Not sure what to read this month? Bookstagrammar Om Kini recommends some interesting Indian reads of 2023!
Like every year, in 2023 too, our to-be-read pile kept increasing while we struggled to read books. Work, chores, procrastination, and a lot of things came in the way. You know how you can have a closet full of clothes and still struggle to decide what to wear? Similarly, there is a plethora of books, how do we choose what to read? If this is also your predicament, avid reader and bookstagrammar, Om Kini
is here to help.
As the year is about to end, Om suggests some books of 2023 that impressed him the most!
Mad Sisters of Esi - Tashan Mehta
Mad Sisters of Esi is based on the existence of the Whale of Babel, and the two sisters living inside it. They know no more than us about their existence or the whale. Through the two sisters, we enter a wide vivid cobweb of time and reality, but it’s not everyone’s cup of tea. The cover is as gorgeous as the writing, you can't help but admire both.
Savage Beasts - Rani Selvarajah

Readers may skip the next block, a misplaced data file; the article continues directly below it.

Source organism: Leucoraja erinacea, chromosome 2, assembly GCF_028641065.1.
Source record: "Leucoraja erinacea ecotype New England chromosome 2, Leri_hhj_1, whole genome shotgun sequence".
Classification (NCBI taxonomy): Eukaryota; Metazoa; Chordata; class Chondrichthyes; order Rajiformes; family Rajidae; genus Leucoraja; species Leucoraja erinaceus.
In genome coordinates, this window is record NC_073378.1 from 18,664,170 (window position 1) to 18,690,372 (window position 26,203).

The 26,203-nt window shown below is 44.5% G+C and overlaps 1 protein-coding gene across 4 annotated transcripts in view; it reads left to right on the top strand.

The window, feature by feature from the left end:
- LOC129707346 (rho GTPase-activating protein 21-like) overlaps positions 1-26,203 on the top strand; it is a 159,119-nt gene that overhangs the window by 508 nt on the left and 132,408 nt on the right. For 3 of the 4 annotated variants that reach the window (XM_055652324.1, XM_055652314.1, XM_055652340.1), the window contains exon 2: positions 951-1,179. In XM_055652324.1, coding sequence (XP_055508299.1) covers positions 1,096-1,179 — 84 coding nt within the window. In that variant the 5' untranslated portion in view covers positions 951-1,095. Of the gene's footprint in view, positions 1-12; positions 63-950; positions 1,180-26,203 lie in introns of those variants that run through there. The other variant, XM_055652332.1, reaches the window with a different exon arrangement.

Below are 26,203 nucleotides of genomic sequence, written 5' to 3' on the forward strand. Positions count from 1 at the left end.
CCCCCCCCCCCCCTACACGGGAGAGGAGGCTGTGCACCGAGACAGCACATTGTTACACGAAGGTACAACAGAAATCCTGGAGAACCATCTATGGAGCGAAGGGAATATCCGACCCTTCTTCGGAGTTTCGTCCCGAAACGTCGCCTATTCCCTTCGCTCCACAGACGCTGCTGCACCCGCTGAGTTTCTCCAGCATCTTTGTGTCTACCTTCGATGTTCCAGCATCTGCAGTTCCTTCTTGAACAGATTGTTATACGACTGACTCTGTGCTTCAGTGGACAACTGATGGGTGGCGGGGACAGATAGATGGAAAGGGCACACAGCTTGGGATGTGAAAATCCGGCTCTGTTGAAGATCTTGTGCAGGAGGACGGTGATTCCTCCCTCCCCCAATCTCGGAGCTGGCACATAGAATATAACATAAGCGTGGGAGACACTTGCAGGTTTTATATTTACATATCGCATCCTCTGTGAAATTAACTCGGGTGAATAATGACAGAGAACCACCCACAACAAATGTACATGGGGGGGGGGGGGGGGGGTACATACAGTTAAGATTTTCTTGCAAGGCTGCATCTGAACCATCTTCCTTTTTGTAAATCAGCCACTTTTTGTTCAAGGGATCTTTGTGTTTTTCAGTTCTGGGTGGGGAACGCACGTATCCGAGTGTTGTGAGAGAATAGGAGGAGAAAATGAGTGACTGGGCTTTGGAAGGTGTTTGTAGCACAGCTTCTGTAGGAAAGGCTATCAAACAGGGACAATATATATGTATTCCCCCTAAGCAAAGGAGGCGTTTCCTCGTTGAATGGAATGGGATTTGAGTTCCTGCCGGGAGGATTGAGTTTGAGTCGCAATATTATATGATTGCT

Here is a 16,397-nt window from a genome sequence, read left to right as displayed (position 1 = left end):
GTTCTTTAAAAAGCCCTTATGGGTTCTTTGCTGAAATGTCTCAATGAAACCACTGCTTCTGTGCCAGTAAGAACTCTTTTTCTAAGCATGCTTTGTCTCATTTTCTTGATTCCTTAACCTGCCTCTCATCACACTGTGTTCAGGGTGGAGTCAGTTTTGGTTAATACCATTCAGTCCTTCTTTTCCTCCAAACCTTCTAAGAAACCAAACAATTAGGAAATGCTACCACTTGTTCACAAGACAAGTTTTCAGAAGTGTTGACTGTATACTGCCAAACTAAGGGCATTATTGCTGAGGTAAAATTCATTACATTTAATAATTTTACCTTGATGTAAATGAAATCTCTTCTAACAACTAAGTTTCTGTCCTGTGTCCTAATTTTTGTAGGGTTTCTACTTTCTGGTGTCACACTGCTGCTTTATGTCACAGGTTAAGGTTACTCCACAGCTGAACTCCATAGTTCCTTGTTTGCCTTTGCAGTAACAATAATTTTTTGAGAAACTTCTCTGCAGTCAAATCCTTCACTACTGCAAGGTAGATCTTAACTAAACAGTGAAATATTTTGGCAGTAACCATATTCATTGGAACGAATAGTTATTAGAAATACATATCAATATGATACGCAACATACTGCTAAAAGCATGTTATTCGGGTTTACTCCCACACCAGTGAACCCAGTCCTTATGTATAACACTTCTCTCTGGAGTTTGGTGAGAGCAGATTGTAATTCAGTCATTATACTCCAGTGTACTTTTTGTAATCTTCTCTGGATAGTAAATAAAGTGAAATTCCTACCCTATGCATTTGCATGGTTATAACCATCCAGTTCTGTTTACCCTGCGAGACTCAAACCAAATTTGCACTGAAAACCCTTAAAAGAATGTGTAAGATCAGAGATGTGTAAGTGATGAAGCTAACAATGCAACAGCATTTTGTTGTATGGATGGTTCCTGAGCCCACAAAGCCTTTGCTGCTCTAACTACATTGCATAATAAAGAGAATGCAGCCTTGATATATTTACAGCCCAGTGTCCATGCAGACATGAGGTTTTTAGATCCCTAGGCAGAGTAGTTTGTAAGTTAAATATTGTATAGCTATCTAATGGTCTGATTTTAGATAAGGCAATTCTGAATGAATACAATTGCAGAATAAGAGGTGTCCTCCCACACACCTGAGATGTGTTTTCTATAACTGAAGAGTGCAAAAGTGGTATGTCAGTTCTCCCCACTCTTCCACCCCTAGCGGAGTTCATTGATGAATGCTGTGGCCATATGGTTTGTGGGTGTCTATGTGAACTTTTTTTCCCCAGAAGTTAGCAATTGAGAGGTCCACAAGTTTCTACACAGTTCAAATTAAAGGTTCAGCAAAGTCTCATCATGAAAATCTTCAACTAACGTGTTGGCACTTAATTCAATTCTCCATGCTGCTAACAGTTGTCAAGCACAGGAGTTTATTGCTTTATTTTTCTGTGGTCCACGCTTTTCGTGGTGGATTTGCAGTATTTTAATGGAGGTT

This book retells the myth of Medea against the backdrop of 18th-century India under the rule of the East India Company. Savage Beasts features a strong female protagonist divined with the ability to do what is must. Written with utmost attention to detail, it makes one of the best reads of 2023.
Anandibai Joshee: A Life in Poems - Shikha Malaviya
The book looks at Anandibai Joshee's quest for knowledge, and her commitment to helping Indians which ultimately led to her becoming the first female physician in India. We see Joshee's life written with delicate pen strokes through verses and poems. Be assured that this book will keep you hooked at all times.
A Second Chance - Subhashini Prasad
A Second Chance looks at romance from a mature perspective. It is the story of a romance blooming between two old people, who started as enemies but couldn't help falling madly in love with each other. Who doesn't love an enemies-to-lovers trope, huh?
Cockatoo - Yashraj Goswami
These are 14 individual queer stories in their own sense, but they are connected too. Cockatoo sheds light on the Indian queer community and narrates the life of many queer individuals who are living the same stories but in different ways. Fun fact: Cockatoo feels even better when you reread it!
Have you read any of these books yet?